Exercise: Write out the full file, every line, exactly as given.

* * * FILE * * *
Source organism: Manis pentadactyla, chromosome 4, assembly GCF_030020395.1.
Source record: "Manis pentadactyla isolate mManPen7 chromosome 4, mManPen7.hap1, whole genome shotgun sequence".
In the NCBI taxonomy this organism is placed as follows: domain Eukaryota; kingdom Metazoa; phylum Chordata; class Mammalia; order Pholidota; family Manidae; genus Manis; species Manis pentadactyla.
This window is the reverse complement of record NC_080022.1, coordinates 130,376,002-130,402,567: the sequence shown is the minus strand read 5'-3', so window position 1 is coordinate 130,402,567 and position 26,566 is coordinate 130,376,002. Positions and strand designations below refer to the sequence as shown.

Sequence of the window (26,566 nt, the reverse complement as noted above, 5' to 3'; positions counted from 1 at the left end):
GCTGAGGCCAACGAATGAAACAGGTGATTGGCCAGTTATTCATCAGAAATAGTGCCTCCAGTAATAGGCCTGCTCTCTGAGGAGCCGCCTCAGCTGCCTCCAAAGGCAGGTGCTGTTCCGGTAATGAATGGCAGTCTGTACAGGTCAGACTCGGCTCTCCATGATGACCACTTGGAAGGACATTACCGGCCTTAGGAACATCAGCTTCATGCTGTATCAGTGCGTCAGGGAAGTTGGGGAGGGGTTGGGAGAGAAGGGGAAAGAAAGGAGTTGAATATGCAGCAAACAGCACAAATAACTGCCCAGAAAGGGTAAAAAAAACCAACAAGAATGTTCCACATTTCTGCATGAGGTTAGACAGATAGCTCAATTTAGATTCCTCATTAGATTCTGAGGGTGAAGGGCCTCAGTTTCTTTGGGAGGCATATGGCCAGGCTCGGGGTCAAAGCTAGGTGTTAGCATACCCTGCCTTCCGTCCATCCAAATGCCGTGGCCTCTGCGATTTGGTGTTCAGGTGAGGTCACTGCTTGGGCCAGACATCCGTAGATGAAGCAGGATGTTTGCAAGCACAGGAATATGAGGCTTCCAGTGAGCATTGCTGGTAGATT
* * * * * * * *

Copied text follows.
Source organism: Manis pentadactyla, chromosome 4, assembly GCF_030020395.1.
Source record: "Manis pentadactyla isolate mManPen7 chromosome 4, mManPen7.hap1, whole genome shotgun sequence".
In the NCBI taxonomy this organism is placed as follows: domain Eukaryota; kingdom Metazoa; phylum Chordata; class Mammalia; order Pholidota; family Manidae; genus Manis; species Manis pentadactyla.
This window is the reverse complement of record NC_080022.1, coordinates 130,376,002-130,402,567: the sequence shown is the minus strand read 5'-3', so window position 1 is coordinate 130,402,567 and position 26,566 is coordinate 130,376,002. Positions and strand designations below refer to the sequence as shown.

Sequence of the window (26,566 nt, the reverse complement as noted above, 5' to 3'; positions counted from 1 at the left end):
GCTGAGGCCAACGAATGAAACAGGTGATTGGCCAGTTATTCATCAGAAATAGTGCCTCCAGTAATAGGCCTGCTCTCTGAGGAGCCGCCTCAGCTGCCTCCAAAGGCAGGTGCTGTTCCGGTAATGAATGGCAGTCTGTACAGGTCAGACTCGGCTCTCCATGATGACCACTTGGAAGGACATTACCGGCCTTAGGAACATCAGCTTCATGCTGTATCAGTGCGTCAGGGAAGTTGGGGAGGGGTTGGGAGAGAAGGGGAAAGAAAGGAGTTGAATATGCAGCAAACAGCACAAATAACTGCCCAGAAAGGGTAAAAAAAACCAACAAGAATGTTCCACATTTCTGCATGAGGTTAGACAGATAGCTCAATTTAGATTCCTCATTAGATTCTGAGGGTGAAGGGCCTCAGTTTCTTTGGGAGGCATATGGCCAGGCTCGGGGTCAAAGCTAGGTGTTAGCATACCCTGCCTTCCGTCCATCCAAATGCCGTGGCCTCTGCGATTTGGTGTTCAGGTGAGGTCACTGCTTGGGCCAGACATCCGTAGATGAAGCAGGATGTTTGCAAGCACAGGAATATGAGGCTTCCAGTGAGCATTGCTGGTAGATT